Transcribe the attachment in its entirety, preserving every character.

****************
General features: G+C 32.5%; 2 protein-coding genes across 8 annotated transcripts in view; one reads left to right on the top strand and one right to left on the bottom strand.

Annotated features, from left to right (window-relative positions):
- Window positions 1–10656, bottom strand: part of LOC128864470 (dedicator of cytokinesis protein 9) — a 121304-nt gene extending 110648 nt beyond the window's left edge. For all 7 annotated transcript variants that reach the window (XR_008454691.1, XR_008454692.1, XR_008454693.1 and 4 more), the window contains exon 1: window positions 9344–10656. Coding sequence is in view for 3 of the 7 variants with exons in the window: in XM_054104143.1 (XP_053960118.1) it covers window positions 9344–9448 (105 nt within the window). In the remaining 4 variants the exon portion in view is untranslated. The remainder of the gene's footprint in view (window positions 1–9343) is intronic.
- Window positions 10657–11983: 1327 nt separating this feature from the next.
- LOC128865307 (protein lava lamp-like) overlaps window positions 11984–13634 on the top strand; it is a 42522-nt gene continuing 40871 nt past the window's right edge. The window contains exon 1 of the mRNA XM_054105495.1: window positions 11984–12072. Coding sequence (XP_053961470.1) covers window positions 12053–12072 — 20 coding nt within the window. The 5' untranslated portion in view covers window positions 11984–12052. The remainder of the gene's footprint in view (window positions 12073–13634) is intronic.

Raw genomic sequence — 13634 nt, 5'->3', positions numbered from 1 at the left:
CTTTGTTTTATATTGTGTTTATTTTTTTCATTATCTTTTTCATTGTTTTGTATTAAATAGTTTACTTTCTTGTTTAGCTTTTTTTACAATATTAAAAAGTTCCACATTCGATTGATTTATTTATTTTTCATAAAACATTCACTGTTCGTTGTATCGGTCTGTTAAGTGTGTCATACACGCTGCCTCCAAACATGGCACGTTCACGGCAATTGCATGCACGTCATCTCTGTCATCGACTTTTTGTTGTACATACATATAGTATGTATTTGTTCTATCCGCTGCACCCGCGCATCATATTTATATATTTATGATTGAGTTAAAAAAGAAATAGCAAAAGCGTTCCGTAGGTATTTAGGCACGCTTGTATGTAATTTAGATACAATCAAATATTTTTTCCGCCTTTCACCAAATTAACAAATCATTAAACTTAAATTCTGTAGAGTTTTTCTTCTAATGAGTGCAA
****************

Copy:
General features: G+C 32.5%; 2 protein-coding genes across 8 annotated transcripts in view; one reads left to right on the top strand and one right to left on the bottom strand.

Annotated features, from left to right (window-relative positions):
- Window positions 1–10656, bottom strand: part of LOC128864470 (dedicator of cytokinesis protein 9) — a 121304-nt gene extending 110648 nt beyond the window's left edge. For all 7 annotated transcript variants that reach the window (XR_008454691.1, XR_008454692.1, XR_008454693.1 and 4 more), the window contains exon 1: window positions 9344–10656. Coding sequence is in view for 3 of the 7 variants with exons in the window: in XM_054104143.1 (XP_053960118.1) it covers window positions 9344–9448 (105 nt within the window). In the remaining 4 variants the exon portion in view is untranslated. The remainder of the gene's footprint in view (window positions 1–9343) is intronic.
- Window positions 10657–11983: 1327 nt separating this feature from the next.
- LOC128865307 (protein lava lamp-like) overlaps window positions 11984–13634 on the top strand; it is a 42522-nt gene continuing 40871 nt past the window's right edge. The window contains exon 1 of the mRNA XM_054105495.1: window positions 11984–12072. Coding sequence (XP_053961470.1) covers window positions 12053–12072 — 20 coding nt within the window. The 5' untranslated portion in view covers window positions 11984–12052. The remainder of the gene's footprint in view (window positions 12073–13634) is intronic.

Raw genomic sequence — 13634 nt, 5'->3', positions numbered from 1 at the left:
CTTTGTTTTATATTGTGTTTATTTTTTTCATTATCTTTTTCATTGTTTTGTATTAAATAGTTTACTTTCTTGTTTAGCTTTTTTTACAATATTAAAAAGTTCCACATTCGATTGATTTATTTATTTTTCATAAAACATTCACTGTTCGTTGTATCGGTCTGTTAAGTGTGTCATACACGCTGCCTCCAAACATGGCACGTTCACGGCAATTGCATGCACGTCATCTCTGTCATCGACTTTTTGTTGTACATACATATAGTATGTATTTGTTCTATCCGCTGCACCCGCGCATCATATTTATATATTTATGATTGAGTTAAAAAAGAAATAGCAAAAGCGTTCCGTAGGTATTTAGGCACGCTTGTATGTAATTTAGATACAATCAAATATTTTTTCCGCCTTTCACCAAATTAACAAATCATTAAACTTAAATTCTGTAGAGTTTTTCTTCTAATGAGTGCAA